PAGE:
43: The above model represents the Second Temple. The Second Temple rose on the same spot as the first about 70 years later and was completed in 515 BC. In 20 BC, Herod the Great enlarged the Temple Mount, but it was once again destroyed in 70 AD by the Romans. | Jerusalem, one of the worlds oldest cities, was officially founded in the 10th century BC by King David at the site of the present-day Dome of the Rock. David's son Solomon built the First Temple about 960 BC to house the Ark of the Covenant and as a place to worship. The city has served as a holy pilgrimage site ever since. Standing for nearly 400 years, it was destroyed by the Babylonian King Nebuchadnezzar in 585 BC
44: As we sat on the south steps, we listened to Reg Grant portray Simeon, an aged man of piety, patiently waiting for the coming of the Messiah. | Jerusalem has a very large police and military presence. As we adjusted to this cultural change, we felt very safe. | Chuck Swindoll and Mike MacKrell, our bus team representative, have a great sense of humor.
45: Solomon's Temple was built atop the Temple Mount in 10 century BC and was destroyed in 586 BC. The second Temple was rebuilt by King Herod in 515 BC and destroyed in 70 AD. There are two sets of gates located in the south wall, | which are now blocked off. Of the double gates (western Huldah Gates), you see only one side, since the other is blocked by the Crusader building. During the time of Herod's temple, this entrance was the main entrance. Then to the right, we have the triple gates (eastern Huldah Gates). David Klingler. another bus team representative, showed us how to identify the original blocks with a marginal dressing or chiseled border from King Herod's period.
46: From the Southern Wall, we can see the Mount of Olives and the largest Jewish Cemetery in the world. | The lower part of the Western Wall of the Temple Mount is said to be the original wall of King Solomon's Temple. The Robinson's Gate with one remaining arch is still visible above the excavated ancient street.
47: The Western Wall is a section of the supporting wall of the Temple Mount, which has remained in tact since the destruction of the Second Temple. It became the most sacred spot in Jewish religion because of its proximity to the Holy of Holies. | All Jewish young people must serve in the Israeli military upon completing high school.
48: In 1004 BC, King David conquered the city from the Jebusites and established his capitol. Under King David's rule the people of Israel where united. The City of David was the birthplace of Jerusalem. To the left is the Tomb of David. Coenaculum is located directly above. | The City of David
49: During the War of Independence (1948), this area of the Jerusalm Wall was pockmarked with bullet-like holes from a hail of gunfire. | The Coenaculum is the traditional place of the "Upper Room" where the last supper with Jesus and his disciples was held. This is also the site where Jesus established the rite of the Eucharist. | "If These Walls Could Talk"
50: Dug around 700 BC during the reign of King Hezekiah, the tunnel was designed to protect the city's water supply during the time of a siege. The 131 foot deep and 1748 foot long sloping tunnel winds from the Gihon Spring to the Pool of Siloam. | Hezekiah's Tunnel beneath the City of David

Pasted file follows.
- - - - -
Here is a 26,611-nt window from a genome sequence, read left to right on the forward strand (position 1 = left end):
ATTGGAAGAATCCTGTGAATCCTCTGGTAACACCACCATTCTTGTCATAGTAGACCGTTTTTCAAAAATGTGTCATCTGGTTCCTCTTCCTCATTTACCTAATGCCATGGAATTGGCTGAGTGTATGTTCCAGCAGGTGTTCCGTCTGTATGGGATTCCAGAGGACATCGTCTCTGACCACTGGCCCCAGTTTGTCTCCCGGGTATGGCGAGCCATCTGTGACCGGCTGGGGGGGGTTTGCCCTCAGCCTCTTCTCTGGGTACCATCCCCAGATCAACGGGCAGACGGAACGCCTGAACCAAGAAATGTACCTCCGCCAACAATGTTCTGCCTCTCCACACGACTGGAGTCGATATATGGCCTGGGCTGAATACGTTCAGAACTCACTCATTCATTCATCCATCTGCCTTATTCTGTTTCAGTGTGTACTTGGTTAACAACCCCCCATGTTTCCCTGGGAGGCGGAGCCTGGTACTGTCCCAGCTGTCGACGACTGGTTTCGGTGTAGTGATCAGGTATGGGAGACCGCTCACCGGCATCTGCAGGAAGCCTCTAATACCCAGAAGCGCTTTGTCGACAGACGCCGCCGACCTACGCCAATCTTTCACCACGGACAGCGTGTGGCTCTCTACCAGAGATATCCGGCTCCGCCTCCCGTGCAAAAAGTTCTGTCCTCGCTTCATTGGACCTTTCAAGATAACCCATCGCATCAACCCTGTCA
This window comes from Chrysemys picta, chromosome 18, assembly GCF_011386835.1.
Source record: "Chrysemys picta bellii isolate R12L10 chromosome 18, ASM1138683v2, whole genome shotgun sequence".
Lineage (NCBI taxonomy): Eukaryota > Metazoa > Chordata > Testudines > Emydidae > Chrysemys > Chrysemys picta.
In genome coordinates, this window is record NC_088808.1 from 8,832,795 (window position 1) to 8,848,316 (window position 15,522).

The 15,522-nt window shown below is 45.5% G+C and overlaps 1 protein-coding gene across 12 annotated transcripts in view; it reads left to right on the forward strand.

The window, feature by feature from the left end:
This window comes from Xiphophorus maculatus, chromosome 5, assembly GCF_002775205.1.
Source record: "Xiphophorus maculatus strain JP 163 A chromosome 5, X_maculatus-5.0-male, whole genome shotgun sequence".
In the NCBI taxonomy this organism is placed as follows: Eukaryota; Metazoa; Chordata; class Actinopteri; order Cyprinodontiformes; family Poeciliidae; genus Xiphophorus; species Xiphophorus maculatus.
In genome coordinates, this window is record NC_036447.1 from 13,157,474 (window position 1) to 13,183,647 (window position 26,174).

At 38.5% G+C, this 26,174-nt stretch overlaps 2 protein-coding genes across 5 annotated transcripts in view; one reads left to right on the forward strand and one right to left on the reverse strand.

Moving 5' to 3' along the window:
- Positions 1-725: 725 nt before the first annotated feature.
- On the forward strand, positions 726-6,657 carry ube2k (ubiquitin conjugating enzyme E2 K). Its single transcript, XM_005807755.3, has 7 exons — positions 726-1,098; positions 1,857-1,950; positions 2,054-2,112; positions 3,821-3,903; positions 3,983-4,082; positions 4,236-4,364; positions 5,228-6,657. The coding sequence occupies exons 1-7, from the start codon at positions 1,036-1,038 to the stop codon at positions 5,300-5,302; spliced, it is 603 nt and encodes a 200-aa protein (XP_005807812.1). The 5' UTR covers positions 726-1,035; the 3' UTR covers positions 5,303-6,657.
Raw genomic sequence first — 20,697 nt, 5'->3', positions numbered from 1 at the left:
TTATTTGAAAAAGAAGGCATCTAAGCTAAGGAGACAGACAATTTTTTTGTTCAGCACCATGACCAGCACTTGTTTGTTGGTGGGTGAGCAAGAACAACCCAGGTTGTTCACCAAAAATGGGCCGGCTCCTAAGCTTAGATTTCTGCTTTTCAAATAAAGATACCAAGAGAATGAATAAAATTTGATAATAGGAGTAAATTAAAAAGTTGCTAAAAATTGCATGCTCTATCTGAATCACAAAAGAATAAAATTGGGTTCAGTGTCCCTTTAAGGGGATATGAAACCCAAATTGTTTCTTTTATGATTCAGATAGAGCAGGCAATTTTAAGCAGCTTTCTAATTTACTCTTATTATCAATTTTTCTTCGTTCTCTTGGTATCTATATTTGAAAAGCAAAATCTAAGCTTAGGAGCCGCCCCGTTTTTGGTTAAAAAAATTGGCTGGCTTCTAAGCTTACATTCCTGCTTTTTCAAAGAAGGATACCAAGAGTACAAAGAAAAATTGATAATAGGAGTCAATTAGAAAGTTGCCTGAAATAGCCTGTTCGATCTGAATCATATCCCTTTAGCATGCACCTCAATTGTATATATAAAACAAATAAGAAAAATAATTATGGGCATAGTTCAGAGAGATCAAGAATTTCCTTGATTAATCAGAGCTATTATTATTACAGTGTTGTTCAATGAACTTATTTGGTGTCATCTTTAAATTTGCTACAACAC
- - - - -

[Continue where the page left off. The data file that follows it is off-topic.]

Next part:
51: The Southern Wall of Jerusalem (above) from the City of David. Here, we are looking at a Muslin neighborhood. | Olive Columns Sculpture, topped with live olive trees and a floating orange tree by Israeli artist, Ran Morin | Bethlehem can be seen in the distance. It is currently governed by the Palestinian National Authority and due to political unrest, is considered unsafe for tourists at this time.
52: From the hilltop above the largest Jewish cemetery, we have a fantastic view of the Dome of the Rock on Temple Mount, the Eastern Wall of the City, Palm Sunday Road, the Mount of Olives, Dominud Flevit (the Lord Wept), the Garden of Gethsemane, and the Church of All Nations. | Tim and Susan Kral, Colleen and Mike MacKrell | Monday, March 15, 2010
53: The Garden of Gethsemane | Another view of the southern steps of the Wall of Jerusalem , where our special service took place yesterday. | Susan enjoyed a camel ride. | The Muslim cemetery is located between the Jewish cemetery and the Golden Gate.
54: is the oldest and most famous Islamic monument (7th century AD). It is built over sacred stone believed to be the site that Abraham prepared to sacrifice Isaac. The Dome was originally made of gold which was later replaced with aluminum and gold leaf. Turkish tiles adorn the exterior. | Dome of the Rock
55: The Eastern Gate or Golden Gate | It is through this gate that Christians believe the Messiah will return. The Jewish people also believe the Messiah will come through this gate, but for the first time.
56: The Jewish Cemetery on the Mount of Olives contains tombs of the illustrious dead of the nation over the course of 3000 years. Following Jewish tradition, small stones are placed on the graves as a sign of respect. Originating in Biblical times, stones were added to the graves to protect the body. | Garden of Gethsemane | It is believed that some of these olive trees are old enough to have existed during the time of Christ.
57: Beside the Garden of Gethsemane, is the Church of All Nations, also known as the Basilica of the Agony. It enshrines a portion of bedrock where Jesus is said to have prayed before his arrest. | The golden dome of the Church of Saint Mary Magdalena shines above the trees on the Mount of Olives . The church was built in 1888 by Tsar Alexander III in traditional Russian style.
58: To reach the Church of Saint Ann, we entered the Muslim Quarter through the Lion's Gate | The Lion's Gate
59: Romanesque style 12th century Crusader church is known for its perfect acoustics. Throughout the day, Pilgrim groups from many parts of the world arrive just for the opportunity to sing. Their music was beautiful. | Church of Saint Ann | Pool of Bethesda where Jesus healed the cripple is just steps away from the Church of Saint Ann. | Our tour of Israel will be continued in Album II | Album by Ann Nibert